• That’s a good idea, but it won’t work.
  • We’ve always done it this way.
  • You don’t understand.
  • We tried that once and it didn’t work.
  • That’s not my job.

We’ve all said these things… and we’ve all been on the receiving end. It feels like talking to a brick wall, or getting a flat tire. It starts an argument, or ends all conversation, or leads to someone pulling rank. And pulling rank is a communication inhibitor.

The Alternative

To keep the discussion rolling try these conversation starting alternatives.

You can say:

  • Here’s a challenge we’d need to address.
  • To make that work, we’d need X.
  • Have you considered Y?
  • I’d offer this tweak for that reason.

Taking this open and supportive tack is a communication that you’re on the same team, even if you have reservations.

How to Practice This

There’s a three part principle at work here.

  1. Leave open the possibility the idea could work. Your perspective may have led you to believe it won’t. You can acknowledge that your perspective — like every person’s perspective — is limited. Therefore solutions may exist that you can’t see.
  2. Identify potential problems. Your perspective — including your objection — is valuable. You can and should identify and point out potential problems.
  3. If you can, identify what it would take to make it work. Instead of shooting the idea down, name the problems that would need to be resolved in order to make the idea work.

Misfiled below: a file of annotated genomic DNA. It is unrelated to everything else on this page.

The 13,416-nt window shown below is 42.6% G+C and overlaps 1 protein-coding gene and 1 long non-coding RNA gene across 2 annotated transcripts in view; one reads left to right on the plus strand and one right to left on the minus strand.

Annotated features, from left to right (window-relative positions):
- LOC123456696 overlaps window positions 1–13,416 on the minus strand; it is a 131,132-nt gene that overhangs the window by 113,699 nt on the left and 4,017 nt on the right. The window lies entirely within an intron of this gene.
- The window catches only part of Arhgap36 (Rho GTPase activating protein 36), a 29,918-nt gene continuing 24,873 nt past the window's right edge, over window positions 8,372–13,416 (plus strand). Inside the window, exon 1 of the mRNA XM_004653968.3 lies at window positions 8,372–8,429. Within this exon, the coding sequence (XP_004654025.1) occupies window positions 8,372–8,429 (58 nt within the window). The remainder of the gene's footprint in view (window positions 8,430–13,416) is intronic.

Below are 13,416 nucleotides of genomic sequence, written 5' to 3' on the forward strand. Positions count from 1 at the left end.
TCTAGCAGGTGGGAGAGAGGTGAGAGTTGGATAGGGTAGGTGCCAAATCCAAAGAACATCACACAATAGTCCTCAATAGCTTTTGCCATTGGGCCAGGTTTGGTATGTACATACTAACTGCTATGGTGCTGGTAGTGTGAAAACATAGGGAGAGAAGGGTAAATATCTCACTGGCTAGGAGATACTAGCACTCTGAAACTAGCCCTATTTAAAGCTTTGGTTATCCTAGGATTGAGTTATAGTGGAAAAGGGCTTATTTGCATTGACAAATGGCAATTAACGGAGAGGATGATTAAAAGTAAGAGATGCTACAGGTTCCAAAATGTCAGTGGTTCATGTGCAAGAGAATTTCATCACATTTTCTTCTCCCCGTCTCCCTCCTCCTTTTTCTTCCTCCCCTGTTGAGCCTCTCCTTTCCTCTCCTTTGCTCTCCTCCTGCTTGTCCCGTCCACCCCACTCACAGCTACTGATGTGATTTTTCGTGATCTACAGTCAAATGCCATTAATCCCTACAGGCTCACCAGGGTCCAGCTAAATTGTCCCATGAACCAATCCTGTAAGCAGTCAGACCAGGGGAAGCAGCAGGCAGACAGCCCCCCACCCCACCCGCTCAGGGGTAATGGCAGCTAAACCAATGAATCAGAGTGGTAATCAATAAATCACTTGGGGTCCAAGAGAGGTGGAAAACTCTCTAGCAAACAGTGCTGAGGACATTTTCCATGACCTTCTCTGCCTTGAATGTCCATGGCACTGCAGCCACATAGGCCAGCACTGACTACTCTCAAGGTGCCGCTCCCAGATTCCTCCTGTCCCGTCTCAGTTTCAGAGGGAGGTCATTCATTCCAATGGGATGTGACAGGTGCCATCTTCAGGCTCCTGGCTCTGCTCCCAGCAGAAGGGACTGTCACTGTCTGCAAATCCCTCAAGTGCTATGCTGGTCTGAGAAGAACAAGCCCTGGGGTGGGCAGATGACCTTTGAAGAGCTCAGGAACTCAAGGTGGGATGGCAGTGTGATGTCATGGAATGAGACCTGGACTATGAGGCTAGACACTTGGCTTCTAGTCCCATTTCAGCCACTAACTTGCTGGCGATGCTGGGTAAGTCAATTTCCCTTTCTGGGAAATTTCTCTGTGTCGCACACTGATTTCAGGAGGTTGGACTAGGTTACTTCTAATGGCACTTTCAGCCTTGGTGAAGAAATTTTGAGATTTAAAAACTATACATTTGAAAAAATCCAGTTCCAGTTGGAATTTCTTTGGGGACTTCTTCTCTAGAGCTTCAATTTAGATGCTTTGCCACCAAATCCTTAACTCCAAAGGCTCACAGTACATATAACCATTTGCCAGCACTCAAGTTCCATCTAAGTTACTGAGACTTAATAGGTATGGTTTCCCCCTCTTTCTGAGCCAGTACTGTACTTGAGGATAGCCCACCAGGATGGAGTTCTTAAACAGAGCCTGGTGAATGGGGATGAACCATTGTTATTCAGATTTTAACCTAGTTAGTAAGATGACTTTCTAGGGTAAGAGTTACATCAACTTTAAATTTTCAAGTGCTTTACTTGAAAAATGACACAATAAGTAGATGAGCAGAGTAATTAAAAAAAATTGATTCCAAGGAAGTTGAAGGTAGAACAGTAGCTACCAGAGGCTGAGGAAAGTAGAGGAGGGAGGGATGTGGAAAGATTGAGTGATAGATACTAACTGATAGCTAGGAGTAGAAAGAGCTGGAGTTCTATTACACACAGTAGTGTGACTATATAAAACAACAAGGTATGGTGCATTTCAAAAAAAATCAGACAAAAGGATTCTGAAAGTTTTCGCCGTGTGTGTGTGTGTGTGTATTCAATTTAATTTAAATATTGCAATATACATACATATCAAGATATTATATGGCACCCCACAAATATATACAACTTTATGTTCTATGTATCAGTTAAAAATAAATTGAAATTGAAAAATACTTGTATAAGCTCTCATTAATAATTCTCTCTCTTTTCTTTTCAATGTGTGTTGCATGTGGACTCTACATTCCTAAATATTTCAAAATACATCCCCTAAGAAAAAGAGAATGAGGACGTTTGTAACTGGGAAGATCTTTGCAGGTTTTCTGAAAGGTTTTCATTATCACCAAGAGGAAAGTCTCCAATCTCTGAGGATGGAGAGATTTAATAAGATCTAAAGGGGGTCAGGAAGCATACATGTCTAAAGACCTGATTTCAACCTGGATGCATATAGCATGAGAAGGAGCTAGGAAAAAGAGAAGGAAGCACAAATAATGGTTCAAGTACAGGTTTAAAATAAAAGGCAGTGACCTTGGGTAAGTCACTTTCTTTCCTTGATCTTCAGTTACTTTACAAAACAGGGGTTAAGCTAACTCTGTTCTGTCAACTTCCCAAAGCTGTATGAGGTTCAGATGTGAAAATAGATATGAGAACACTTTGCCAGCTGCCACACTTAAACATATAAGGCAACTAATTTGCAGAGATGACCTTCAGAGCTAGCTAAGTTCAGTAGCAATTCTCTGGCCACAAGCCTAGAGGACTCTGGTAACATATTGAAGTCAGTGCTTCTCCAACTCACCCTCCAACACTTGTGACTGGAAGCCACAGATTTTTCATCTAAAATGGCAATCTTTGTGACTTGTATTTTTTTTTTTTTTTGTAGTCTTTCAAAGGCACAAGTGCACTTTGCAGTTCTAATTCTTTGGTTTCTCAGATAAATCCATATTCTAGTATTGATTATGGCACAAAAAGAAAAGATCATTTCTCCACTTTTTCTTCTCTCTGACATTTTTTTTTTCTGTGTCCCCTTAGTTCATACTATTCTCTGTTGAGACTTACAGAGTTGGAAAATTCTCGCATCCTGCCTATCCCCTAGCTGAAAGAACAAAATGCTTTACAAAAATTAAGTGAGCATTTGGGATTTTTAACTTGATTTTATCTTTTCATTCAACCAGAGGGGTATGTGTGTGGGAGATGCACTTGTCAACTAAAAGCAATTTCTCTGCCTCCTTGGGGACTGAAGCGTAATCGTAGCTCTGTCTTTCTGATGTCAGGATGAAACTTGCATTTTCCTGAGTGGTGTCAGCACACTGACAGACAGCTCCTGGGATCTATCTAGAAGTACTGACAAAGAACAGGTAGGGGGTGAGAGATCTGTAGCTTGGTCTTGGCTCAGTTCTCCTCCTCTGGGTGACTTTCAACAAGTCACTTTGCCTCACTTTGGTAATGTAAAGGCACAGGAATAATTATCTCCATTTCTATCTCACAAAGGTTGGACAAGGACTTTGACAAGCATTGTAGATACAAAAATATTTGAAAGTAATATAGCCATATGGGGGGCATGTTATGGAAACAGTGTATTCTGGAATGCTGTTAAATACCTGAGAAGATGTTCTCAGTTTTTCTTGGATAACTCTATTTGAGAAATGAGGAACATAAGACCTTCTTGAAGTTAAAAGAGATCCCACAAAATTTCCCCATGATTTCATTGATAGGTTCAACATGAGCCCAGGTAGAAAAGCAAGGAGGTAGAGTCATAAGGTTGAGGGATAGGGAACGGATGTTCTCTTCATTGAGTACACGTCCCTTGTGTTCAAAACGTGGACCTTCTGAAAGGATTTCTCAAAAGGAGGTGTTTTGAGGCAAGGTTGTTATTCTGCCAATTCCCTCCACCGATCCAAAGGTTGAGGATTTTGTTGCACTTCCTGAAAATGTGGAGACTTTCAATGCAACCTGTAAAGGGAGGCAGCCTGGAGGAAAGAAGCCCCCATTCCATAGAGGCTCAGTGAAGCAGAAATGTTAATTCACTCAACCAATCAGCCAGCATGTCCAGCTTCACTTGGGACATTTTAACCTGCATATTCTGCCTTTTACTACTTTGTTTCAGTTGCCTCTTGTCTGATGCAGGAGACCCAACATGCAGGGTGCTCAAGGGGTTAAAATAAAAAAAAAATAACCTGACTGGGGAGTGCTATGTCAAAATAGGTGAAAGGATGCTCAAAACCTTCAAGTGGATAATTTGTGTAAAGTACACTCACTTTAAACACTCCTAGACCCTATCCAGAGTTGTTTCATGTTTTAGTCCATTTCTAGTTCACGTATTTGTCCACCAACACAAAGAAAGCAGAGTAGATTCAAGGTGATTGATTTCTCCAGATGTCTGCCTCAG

By following these three guidelines, you become a collaborator instead of a nay-sayer.


Define "Integrity" and Activate Your Company Values

These videos — the first in our Kicker and Shifter series — will help you take your company values off the wall and put them to work in the day-to-day operations of your business.


MGW #21 - “Anxiety Free Workplace” with Bud Torcom



GUEST: Bud Torcom

https://mazamamedia.com/

https://www.linkedin.com/in/budtorcom/

Twitter: @BudTorcom

 

HIGHLIGHTS FROM OUR CONVERSATION:

 

Bud Torcom’s Big Hairy Audacious Goal is an anxiety free workplace.

 

I’ve wanted to treat people the way I want to be treated and work in the kind of workplace I’d want to be working in.

 

As a digital marketing company, being in the office for normal business hours isn’t necessary.

 

We’re on a constant, steady drip of the stress hormone, cortisol. OUr bodies did not evolve for a constant cortisol drip. Anxiety is making us sick.

 

Bud’s not sure an anxiety free workplace is possible. Even so, he’s on a mission to try? to see if it’s possible.

 

The people of Mazama Media are the face of the company — and the interface of the customers. Happy team members create happy clients.

 

Human Prairie dog — When each member of the team looks out for the interests of the others, then all individuals feel they can afford to look out for collective interests.

 

“It’s my responsibility [to take on the stress].”

 

The message to the team? “The thing that just happened is not going to mean you don’t eat tonight.” You’re not going to lose your job. We’re going to learn from the way things went down.